No time to panic for defending champ
He has dropped to fifth in the standings, 356 points behind leader Jimmie Johnson, after tough finishes in four of his last five races. He hasn't won since March and has one top-five finish in the last six races.
But these aren't the old days. NASCAR retooled its championship to try to put more emphasis on winning and end having winners wrap up the title long before the season ends -- as Kenseth did last year. Now the field is reset with 10 races to go, and all drivers in the top 10 can make a run at the sport's biggest prize.
"That is the good thing that with this new system you can make mistakes -- but not a lot -- and have problems and have things break early in the year, and can still run for the championship,'' Kenseth said. "That's definitely a lot different than it ever has been before.
"(But) we need to be more solid in the top 10 so in case we do have more problems we don't drop out of it.''
Kenseth was a model of consistency when he won the final Winston Cup championship last year. He won only once, but he finished in the top 10 in all but seven of the first 27 races. He led the standings for most of the season and built such a big lead no one could catch him.
But his luck hasn't been nearly so good this year. He won two of the first three races, putting him in first place in the point standings. But he dropped from third to fifth after engine failure at the Talladega Superspeedway in April.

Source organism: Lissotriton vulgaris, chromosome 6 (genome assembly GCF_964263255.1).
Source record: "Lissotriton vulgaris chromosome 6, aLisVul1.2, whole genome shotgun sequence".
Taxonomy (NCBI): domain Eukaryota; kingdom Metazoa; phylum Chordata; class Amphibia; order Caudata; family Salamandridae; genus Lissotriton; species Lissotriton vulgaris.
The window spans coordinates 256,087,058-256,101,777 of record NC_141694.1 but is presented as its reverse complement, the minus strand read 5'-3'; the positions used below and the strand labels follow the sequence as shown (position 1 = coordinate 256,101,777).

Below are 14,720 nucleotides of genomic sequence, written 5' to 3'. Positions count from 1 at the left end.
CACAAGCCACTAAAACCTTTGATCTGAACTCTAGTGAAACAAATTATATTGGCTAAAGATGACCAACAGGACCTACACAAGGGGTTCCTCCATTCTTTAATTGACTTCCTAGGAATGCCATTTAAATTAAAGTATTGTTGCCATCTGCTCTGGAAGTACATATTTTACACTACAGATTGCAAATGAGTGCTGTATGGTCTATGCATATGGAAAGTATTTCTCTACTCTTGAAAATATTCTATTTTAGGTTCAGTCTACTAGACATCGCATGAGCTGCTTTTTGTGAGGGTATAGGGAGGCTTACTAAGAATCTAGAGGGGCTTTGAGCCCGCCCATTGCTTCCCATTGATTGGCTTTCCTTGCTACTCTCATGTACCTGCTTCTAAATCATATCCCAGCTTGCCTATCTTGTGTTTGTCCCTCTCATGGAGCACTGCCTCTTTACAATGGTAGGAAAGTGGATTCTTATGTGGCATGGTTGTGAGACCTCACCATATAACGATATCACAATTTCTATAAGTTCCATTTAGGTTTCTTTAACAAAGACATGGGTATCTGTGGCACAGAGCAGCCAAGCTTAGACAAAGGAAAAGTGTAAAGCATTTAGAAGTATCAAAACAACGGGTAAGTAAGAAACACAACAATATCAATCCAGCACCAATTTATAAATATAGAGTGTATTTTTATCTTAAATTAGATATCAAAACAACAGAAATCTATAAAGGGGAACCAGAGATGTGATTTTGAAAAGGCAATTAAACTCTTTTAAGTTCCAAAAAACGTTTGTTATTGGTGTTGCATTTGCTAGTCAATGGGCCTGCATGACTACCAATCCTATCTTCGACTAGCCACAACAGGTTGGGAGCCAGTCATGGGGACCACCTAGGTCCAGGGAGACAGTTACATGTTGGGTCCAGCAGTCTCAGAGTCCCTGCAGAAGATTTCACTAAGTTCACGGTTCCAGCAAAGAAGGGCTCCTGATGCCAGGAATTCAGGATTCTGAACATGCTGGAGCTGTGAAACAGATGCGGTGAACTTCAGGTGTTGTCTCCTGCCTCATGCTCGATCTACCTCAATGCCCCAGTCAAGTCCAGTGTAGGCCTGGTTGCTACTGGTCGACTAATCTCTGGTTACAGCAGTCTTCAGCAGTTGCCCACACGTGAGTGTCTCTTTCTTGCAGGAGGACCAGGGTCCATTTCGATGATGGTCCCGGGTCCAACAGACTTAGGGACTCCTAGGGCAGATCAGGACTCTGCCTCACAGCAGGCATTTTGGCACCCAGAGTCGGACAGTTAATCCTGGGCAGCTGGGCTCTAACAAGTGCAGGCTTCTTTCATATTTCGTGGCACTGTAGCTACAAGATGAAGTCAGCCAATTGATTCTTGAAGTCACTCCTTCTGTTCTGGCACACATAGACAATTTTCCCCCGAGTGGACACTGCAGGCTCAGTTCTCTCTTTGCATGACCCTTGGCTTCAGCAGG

He was third at the Coca-Cola 600 on May 30, but hasn't been in the top five since. An accident knocked him out at Dover, and early crashes at Sonoma and Daytona left him too far back to make a run.
"We've made some mistakes and I've done some dumb things on the track,'' Kenseth said. "We've had things happen where we've made mistakes that usually a championship team can't do. And yet, if we stay in the position we're in right now, with 10 races to go, we can still have a good shot at the championship.''
And he's not quite sure how he feels about that.
"For an example, Jimmie Johnson ... has bad luck in the last 10 races ... and loses it to somebody that had a lot of bad luck and was 400 or 500 points behind, I don't think that would be fair,'' Kenseth said. "But that's the new set of rules we have, and you just have to take the first 26 weeks kind of like a qualifying round to qualify for the last 10 races.
"That's the way we're all kind of looking at it and trying to stay in that top 10.''
With 2,189 points, Kenseth is 94 points ahead of the driver in 10th place, Kevin Harvick. But he'd like to pad that margin with a couple of solid finishes in his next few races -- and give his team some momentum entering the final 10-race shootout.
The "Chase for the Championship'' starts with the Sept. 19 race at Loudon, N.H.
"Whoever carries all the momentum into the last 10 races is going to be tough to beat,'' Kenseth said.
Jeff Gordon comes to Sunday's Tropicana 400 with back-to-back victories. He's also started from the pole in his last three races.
Though Gordon has yet to win on the 1½-mile track at the Chicagoland Speedway, he's the only driver to complete every lap run there. He has two top-five finishes in the three races there, too.
Kenseth hasn't fared as well, with his best finish seventh in the inaugural race at the Chicagoland Speedway. He was 14th in 2002 and 12th last year.
Still, Kenseth is looking forward to this weekend's race. This is the closest the NASCAR circuit comes to his hometown of Cambridge, Wis., and he knows he'll have plenty of fans.
"I don't necessarily have more confidence ... but it definitely is fun,'' he said. "I always get to see a lot of family and friends, a lot of race fans that used to watch us race short track stuff when we first started. So that definitely makes it a little extra exciting.''
Copyright 2004 by The Associated Press